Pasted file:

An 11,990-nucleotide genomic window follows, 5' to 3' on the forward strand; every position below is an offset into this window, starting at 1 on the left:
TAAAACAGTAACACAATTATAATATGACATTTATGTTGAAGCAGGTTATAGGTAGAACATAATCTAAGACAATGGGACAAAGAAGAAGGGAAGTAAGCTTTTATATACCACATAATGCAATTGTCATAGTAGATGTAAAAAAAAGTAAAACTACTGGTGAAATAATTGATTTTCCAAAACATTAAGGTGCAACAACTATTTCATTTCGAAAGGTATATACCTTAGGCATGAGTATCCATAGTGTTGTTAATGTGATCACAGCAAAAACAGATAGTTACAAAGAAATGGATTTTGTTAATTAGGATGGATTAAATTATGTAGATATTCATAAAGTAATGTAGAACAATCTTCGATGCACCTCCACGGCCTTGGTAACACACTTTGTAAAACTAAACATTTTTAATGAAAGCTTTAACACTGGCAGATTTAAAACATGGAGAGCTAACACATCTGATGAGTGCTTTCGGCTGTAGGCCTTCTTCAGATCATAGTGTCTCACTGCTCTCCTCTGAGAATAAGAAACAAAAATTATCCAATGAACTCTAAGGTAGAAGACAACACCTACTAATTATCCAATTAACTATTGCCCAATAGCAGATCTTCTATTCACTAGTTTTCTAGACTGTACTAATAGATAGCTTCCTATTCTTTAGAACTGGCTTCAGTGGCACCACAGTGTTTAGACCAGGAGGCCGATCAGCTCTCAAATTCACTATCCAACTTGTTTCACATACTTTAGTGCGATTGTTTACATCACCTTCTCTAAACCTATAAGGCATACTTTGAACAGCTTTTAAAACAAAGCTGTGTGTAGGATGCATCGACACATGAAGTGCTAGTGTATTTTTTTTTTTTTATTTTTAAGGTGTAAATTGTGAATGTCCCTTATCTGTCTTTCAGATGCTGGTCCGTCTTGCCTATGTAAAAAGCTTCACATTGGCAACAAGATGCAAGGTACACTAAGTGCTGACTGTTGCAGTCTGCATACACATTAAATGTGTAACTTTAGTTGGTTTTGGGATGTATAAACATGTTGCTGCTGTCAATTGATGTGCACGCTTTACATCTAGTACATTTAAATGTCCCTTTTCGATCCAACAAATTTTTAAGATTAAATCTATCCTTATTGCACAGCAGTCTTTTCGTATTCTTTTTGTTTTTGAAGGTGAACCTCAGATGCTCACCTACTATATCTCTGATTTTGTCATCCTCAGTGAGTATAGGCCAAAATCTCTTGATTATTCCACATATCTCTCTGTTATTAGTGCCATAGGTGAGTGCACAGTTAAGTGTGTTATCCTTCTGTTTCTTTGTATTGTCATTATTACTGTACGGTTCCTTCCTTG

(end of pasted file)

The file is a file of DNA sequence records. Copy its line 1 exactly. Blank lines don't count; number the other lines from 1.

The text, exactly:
An 11,990-nucleotide genomic window follows, 5' to 3' on the forward strand; every position below is an offset into this window, starting at 1 on the left: